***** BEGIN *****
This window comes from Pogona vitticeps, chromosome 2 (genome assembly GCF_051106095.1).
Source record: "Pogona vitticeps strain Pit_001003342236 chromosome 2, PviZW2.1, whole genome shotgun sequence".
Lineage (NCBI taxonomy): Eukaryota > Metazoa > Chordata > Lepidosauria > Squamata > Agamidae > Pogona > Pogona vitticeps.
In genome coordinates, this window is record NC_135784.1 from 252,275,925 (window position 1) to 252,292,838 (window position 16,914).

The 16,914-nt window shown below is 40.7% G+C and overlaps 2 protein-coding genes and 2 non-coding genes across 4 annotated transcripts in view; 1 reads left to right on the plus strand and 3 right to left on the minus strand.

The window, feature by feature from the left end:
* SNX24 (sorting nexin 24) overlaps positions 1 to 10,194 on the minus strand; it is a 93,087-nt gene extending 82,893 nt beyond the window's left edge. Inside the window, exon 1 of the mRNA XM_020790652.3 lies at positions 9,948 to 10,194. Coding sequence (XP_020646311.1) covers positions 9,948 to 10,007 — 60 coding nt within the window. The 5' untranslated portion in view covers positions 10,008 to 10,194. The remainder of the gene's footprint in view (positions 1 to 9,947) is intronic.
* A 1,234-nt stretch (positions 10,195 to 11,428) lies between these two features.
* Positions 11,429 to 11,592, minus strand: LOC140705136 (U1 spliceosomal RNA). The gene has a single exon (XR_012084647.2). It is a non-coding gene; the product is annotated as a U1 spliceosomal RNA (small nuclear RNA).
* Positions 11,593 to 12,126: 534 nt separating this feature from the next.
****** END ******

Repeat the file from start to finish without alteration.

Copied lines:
This window comes from Pogona vitticeps, chromosome 2 (genome assembly GCF_051106095.1).
Source record: "Pogona vitticeps strain Pit_001003342236 chromosome 2, PviZW2.1, whole genome shotgun sequence".
Lineage (NCBI taxonomy): Eukaryota > Metazoa > Chordata > Lepidosauria > Squamata > Agamidae > Pogona > Pogona vitticeps.
In genome coordinates, this window is record NC_135784.1 from 252,275,925 (window position 1) to 252,292,838 (window position 16,914).

The 16,914-nt window shown below is 40.7% G+C and overlaps 2 protein-coding genes and 2 non-coding genes across 4 annotated transcripts in view; 1 reads left to right on the plus strand and 3 right to left on the minus strand.

The window, feature by feature from the left end:
* SNX24 (sorting nexin 24) overlaps positions 1 to 10,194 on the minus strand; it is a 93,087-nt gene extending 82,893 nt beyond the window's left edge. Inside the window, exon 1 of the mRNA XM_020790652.3 lies at positions 9,948 to 10,194. Coding sequence (XP_020646311.1) covers positions 9,948 to 10,007 — 60 coding nt within the window. The 5' untranslated portion in view covers positions 10,008 to 10,194. The remainder of the gene's footprint in view (positions 1 to 9,947) is intronic.
* A 1,234-nt stretch (positions 10,195 to 11,428) lies between these two features.
* Positions 11,429 to 11,592, minus strand: LOC140705136 (U1 spliceosomal RNA). The gene has a single exon (XR_012084647.2). It is a non-coding gene; the product is annotated as a U1 spliceosomal RNA (small nuclear RNA).
* Positions 11,593 to 12,126: 534 nt separating this feature from the next.